Antony Sher: Shakespearean scholar struggling with stage fright dies at 72
Antony Sher, one of the most acclaimed Shakespearean actors of his generation, has died aged 72, the Royal Shakespeare Company said on Friday.
Sher had been diagnosed with terminal cancer earlier this year. Her husband, the artistic director of the Royal Shakespeare Company, Gregory Doran, took time off from work to look after him.
Born in Cape Town, South Africa in 1949, Sher moved to Britain in the late 1960s to study drama. He joined the RSC in 1982 and played a decisive role in 1984 as the Usurper King in “Richard III”.
He went on to perform most of Shakespeare’s meaty male roles, including Falstaff in the plays “Henry IV”, Leontes in “The Winter’s Tale”, Shylock in “The Merchant of Venice”, Iago in “Othello” and the characters main in “Macbeth” and “King Lear”.
The non-Shakespearean roles of the company, based in Stratford-upon-Avon, the bard’s hometown, included Willy Loman in Arthur Miller’s âDeath of a Salesmanâ and the title role in MoliÃ¨re’s âTartuffeâ.
Sher has also performed with the innovative Everyman Theater in Liverpool and in many main theaters in London, securing his first lead role in the West End as a drag artist in Harvey Fierstein’s ‘Torch Song Trilogy’. He won the Olivier Award for Best Actor in 1985 jointly for “Torch Song Trilogy” and “Richard III”.
He won a second Olivier, as well as a Tony Award nomination for playing artist Stanley Spencer in Pam Gems’ “Stanley” at the National Theater and on Broadway.
After being acclaimed as a mainstay of British theater, Sher began to explore both his Jewish and South African heritage.
He adapted Primo Levi’s powerful Auschwitz memoir âSi c’est un hommeâ into a solo show, âPrimo,â which took place on Broadway in 2005.
He created the solo show despite debilitating stage fright.
âIf you suffer from stage fright, is it a good idea to do a one-man show? The answer, surprisingly, turns out to be yes, âSher told The Associated Press in 2005.â This is the best cure for stage fright in the world, because it is decisive. There is no middle ground.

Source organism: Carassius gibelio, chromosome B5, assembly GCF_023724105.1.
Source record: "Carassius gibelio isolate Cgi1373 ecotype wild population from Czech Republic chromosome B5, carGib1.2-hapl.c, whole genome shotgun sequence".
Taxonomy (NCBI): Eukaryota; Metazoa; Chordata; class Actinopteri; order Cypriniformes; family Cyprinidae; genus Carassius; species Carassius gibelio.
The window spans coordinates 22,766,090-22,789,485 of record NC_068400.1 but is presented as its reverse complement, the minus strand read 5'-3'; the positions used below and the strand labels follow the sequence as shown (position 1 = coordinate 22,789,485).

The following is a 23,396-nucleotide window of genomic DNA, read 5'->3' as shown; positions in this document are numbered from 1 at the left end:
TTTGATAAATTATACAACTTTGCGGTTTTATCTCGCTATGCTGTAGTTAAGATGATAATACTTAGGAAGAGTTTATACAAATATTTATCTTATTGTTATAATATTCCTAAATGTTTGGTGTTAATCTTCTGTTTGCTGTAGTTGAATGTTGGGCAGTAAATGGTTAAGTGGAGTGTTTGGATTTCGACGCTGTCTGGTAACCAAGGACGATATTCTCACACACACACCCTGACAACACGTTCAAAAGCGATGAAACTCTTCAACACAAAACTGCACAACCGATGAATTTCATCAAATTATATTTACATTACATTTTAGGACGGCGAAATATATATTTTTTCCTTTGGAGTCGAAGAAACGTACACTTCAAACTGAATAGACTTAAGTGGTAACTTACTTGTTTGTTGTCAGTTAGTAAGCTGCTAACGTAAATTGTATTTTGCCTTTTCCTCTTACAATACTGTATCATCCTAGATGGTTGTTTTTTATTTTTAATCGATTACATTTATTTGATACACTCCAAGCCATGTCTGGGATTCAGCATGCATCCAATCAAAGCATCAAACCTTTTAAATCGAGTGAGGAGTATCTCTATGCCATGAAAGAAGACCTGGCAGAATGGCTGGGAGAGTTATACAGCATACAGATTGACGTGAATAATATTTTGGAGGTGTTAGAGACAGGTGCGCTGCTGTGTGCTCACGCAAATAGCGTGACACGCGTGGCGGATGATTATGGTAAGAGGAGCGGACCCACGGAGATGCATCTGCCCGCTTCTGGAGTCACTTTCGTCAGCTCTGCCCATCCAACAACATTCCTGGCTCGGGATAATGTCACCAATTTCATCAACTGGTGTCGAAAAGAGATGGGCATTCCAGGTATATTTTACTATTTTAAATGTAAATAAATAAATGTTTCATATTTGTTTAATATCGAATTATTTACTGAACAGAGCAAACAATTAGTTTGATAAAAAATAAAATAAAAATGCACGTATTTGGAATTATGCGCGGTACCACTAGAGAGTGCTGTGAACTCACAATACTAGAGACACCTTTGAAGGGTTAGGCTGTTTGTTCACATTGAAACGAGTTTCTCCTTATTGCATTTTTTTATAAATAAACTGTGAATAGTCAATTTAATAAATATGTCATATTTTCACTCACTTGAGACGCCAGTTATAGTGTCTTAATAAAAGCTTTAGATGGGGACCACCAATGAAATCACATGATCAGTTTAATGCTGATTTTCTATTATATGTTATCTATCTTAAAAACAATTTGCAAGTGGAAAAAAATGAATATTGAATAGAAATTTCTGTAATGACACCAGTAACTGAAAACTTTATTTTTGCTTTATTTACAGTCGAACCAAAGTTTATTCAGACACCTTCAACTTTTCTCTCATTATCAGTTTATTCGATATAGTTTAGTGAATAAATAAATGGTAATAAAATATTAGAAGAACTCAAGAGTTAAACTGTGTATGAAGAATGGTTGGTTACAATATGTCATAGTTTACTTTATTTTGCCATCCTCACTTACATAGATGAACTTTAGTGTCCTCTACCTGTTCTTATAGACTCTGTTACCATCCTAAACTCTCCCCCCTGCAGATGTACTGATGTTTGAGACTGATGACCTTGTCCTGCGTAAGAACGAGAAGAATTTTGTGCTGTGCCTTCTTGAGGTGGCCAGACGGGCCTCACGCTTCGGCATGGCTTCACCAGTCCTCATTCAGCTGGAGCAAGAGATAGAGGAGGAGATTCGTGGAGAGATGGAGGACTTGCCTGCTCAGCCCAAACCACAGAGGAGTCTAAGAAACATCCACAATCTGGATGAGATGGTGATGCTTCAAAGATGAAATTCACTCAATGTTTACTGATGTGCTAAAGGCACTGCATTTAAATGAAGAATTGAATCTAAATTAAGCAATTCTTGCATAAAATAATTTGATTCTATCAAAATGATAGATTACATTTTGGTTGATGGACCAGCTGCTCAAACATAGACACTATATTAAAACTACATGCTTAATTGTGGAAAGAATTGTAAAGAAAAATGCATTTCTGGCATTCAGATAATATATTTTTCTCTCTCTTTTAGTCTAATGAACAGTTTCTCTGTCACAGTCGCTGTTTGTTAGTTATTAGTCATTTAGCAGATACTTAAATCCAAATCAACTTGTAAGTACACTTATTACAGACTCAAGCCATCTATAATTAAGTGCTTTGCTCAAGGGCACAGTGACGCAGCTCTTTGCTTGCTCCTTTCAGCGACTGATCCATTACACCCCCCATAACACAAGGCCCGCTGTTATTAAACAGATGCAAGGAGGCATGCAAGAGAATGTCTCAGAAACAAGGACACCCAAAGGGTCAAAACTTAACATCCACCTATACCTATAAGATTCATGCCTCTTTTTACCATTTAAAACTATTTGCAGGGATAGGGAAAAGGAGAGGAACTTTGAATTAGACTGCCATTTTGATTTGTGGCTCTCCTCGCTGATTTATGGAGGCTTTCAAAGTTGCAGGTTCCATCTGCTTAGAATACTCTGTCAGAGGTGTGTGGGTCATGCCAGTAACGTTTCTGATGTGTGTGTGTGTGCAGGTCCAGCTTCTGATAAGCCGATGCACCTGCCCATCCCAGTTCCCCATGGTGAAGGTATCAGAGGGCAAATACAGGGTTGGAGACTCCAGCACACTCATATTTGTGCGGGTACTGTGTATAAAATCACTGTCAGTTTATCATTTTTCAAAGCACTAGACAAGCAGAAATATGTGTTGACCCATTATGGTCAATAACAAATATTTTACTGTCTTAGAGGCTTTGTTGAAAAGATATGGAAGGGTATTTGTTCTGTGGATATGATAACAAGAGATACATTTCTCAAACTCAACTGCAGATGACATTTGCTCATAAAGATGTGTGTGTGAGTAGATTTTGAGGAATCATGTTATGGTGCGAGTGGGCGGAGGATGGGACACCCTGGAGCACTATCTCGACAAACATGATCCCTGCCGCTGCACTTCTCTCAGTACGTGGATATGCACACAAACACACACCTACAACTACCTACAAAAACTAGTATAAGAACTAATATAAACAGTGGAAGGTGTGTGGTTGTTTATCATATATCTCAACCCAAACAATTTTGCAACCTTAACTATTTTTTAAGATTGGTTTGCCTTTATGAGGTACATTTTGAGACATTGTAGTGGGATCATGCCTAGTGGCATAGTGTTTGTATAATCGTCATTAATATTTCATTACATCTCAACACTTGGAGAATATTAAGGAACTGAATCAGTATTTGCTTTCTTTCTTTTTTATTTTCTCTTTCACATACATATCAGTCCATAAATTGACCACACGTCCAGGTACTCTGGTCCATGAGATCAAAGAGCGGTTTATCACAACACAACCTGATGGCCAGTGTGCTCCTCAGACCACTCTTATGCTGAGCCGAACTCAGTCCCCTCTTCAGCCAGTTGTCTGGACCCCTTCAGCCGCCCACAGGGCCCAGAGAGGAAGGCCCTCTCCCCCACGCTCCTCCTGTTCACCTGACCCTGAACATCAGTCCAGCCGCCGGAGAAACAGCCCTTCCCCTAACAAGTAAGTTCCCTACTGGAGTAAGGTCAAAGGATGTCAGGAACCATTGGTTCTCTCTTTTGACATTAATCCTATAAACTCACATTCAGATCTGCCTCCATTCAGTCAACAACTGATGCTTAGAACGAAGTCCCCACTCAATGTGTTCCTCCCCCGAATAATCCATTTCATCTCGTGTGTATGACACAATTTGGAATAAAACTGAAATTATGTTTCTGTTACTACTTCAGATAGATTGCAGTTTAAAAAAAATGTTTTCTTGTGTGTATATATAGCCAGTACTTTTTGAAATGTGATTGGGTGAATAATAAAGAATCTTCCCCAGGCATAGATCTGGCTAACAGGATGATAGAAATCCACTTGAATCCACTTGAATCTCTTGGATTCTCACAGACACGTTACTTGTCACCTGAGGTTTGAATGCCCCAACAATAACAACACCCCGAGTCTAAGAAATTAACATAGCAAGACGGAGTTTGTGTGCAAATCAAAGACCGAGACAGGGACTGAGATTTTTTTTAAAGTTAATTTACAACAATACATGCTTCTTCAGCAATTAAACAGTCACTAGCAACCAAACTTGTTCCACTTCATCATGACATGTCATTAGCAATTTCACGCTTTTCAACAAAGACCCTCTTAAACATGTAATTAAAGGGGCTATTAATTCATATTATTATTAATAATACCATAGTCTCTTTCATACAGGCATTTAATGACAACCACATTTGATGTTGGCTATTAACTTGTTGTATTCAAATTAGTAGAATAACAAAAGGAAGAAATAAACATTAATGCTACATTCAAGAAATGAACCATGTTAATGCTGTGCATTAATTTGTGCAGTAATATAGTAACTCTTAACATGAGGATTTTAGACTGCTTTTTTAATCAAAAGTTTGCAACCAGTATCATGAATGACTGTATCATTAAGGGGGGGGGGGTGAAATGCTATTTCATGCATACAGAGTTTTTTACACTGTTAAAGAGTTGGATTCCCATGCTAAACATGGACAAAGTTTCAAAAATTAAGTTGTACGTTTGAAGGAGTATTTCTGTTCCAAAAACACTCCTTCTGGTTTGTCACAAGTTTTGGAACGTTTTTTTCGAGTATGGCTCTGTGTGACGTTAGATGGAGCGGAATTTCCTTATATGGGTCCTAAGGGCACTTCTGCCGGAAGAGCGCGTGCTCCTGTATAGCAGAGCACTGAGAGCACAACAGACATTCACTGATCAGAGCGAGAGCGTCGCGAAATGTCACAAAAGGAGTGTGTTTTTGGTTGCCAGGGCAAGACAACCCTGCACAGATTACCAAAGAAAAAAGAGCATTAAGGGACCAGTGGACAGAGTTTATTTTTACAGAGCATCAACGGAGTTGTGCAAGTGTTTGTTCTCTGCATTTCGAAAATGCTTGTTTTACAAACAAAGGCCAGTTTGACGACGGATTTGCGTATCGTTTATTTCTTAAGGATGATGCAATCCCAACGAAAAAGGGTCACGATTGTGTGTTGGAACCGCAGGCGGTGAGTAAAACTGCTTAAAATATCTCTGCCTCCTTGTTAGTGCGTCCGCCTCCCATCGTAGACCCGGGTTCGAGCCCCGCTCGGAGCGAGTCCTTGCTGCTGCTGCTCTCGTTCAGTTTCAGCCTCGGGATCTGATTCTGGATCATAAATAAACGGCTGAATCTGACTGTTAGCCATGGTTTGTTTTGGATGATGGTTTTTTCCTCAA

Sher’s last role for RSC came in 2019 in South African writer John Kani’s âKunene and The Kingâ. Sher played a veteran actor diagnosed with cancer, being treated by a black South African caregiver.
Kani, who played alongside Sher, said the two had been “comrades in the fight for a better South Africa”.
On television, Sher played the role of a memorably shady college lecturer in the 1981 BBC series “The History Man”. His film roles include Dr. Moth in “Shakespeare in Love”, Benjamin Disraeli in “Mrs Brown” and Adolf Hitler in “Churchill: The Hollywood Years”.
Sher has also written several novels and theatrical memoirs, as well as an autobiography, âBeside Myselfâ, and has exhibited his paintings and drawings in galleries. He was knighted by Queen Elizabeth II in 2000, becoming Sir Antony Sher.
âI think he always felt like an outsider and his vision as an outsider was his strength,â said Harriet Walter, who starred alongside Sher in âMacbethâ and âDeath of a Salesmanâ.
âHe had abundant creative energy and multifaceted powers and an almost clinical curiosity for what makes people tick,â she said.
Shakespeare scholar James Shapiro said Sher’s performances “deeply deepened my understanding of Shakespeare.”
âHe was a brilliant actor and an incredibly kind and caring person,â Shapiro said. Hamlet said best: ‘Take it all in all, I won’t take it for that anymore. “
Sher and Doran were one of the first couples to have a civil partnership in Britain after same-sex unions were legalized in 2005. They got married in 2015 when the UK legalized same-sex marriage.